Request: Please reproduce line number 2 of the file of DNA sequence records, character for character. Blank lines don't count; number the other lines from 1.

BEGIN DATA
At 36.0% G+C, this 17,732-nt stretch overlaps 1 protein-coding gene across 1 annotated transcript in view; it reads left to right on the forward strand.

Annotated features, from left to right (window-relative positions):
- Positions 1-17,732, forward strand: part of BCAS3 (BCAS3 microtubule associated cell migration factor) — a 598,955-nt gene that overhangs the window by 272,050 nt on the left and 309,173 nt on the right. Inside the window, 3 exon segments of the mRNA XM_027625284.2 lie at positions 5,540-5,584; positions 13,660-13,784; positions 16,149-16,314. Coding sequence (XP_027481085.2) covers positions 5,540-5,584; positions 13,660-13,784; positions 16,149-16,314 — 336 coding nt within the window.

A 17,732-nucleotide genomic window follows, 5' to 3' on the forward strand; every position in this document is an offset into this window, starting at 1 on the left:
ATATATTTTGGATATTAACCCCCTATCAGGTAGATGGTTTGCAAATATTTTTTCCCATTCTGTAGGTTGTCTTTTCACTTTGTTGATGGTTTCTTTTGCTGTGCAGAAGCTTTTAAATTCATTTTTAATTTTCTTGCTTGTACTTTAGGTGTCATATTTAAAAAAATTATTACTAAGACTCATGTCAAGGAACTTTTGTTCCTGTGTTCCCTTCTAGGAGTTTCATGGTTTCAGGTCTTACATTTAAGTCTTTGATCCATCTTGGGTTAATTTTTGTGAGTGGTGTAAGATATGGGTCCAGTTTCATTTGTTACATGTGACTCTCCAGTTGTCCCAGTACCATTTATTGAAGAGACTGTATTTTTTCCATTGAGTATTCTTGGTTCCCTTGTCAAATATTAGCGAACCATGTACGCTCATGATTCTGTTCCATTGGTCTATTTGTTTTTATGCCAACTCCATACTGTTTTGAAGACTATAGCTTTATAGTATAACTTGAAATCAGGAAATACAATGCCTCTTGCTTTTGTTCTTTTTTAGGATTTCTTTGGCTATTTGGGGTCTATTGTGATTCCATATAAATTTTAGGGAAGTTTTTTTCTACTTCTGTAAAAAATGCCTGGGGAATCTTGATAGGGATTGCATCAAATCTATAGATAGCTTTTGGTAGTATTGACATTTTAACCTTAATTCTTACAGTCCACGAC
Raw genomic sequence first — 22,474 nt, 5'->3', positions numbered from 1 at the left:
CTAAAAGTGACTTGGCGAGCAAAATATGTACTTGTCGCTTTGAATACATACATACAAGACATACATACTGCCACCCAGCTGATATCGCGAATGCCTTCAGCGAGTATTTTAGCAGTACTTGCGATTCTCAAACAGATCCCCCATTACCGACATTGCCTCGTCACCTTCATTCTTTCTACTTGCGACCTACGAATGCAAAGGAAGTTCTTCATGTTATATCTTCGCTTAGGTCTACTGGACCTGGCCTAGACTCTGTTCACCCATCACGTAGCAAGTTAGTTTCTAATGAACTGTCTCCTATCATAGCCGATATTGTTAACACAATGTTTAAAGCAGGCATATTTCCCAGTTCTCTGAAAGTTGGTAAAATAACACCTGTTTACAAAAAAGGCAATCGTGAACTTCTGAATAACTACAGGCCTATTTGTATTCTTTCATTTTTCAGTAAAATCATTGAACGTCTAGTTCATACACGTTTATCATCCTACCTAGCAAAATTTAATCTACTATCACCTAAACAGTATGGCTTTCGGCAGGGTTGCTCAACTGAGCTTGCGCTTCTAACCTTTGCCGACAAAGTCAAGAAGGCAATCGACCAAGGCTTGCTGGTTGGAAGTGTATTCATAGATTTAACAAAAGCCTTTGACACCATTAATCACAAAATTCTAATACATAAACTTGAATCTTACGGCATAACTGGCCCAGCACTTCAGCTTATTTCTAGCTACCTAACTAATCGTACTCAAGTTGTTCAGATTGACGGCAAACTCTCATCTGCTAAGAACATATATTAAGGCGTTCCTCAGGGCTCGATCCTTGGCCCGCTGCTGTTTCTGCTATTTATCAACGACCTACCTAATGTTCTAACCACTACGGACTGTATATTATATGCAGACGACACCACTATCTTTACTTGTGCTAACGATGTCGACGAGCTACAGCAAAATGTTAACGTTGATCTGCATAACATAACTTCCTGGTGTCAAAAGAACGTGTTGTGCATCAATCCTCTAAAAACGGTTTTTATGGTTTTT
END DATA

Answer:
Annotated features, from left to right (window-relative positions):